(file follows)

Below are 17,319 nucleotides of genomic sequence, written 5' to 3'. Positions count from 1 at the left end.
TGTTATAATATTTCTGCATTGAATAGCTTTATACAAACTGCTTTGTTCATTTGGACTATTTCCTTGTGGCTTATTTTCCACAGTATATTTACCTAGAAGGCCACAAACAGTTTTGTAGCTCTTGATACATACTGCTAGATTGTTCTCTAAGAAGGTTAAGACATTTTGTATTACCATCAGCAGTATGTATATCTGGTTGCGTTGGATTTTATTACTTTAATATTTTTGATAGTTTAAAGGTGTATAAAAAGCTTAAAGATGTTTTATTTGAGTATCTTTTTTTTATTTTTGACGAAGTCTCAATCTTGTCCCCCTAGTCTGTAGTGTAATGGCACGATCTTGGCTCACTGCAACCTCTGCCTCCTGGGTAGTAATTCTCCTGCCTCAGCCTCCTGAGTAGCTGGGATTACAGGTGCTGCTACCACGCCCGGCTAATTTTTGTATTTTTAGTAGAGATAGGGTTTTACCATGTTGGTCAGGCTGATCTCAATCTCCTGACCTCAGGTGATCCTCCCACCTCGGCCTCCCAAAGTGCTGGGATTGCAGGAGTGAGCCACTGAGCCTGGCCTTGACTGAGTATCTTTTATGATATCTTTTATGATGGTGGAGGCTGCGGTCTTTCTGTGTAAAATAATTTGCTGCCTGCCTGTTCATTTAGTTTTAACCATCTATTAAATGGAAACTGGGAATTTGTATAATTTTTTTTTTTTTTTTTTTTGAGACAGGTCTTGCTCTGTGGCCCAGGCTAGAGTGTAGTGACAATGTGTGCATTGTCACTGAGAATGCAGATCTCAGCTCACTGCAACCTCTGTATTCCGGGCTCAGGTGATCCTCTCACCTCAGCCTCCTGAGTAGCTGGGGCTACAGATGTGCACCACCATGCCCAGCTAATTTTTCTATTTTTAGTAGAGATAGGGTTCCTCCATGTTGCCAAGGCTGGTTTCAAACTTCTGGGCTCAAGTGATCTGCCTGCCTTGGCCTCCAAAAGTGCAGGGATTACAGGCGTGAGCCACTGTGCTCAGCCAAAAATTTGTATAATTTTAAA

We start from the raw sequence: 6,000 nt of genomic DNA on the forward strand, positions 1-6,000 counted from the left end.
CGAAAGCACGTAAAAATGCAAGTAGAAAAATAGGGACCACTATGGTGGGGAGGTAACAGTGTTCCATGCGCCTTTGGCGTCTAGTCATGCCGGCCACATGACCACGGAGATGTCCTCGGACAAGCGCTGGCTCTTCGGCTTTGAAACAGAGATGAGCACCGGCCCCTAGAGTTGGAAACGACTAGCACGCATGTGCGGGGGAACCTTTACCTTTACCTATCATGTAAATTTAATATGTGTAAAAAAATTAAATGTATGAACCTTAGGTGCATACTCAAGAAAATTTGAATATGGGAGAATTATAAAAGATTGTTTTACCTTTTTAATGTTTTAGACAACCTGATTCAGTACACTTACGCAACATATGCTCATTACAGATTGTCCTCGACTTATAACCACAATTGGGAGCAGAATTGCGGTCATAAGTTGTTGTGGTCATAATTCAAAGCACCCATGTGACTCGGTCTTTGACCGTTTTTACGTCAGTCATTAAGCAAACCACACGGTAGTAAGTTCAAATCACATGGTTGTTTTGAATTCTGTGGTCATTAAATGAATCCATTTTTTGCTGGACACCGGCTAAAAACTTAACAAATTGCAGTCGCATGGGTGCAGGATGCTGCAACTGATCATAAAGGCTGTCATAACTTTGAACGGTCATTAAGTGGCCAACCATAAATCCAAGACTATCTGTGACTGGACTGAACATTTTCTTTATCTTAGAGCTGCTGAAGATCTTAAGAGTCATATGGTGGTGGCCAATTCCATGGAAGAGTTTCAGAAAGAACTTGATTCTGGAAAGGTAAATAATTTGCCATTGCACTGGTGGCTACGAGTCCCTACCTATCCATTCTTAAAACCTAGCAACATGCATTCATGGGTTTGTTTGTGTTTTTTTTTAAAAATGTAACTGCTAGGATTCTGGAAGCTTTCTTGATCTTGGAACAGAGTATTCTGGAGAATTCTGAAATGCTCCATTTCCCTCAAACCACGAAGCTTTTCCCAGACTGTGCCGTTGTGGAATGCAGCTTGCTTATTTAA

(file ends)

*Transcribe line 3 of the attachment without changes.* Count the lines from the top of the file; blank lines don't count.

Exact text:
We start from the raw sequence: 6,000 nt of genomic DNA on the forward strand, positions 1-6,000 counted from the left end.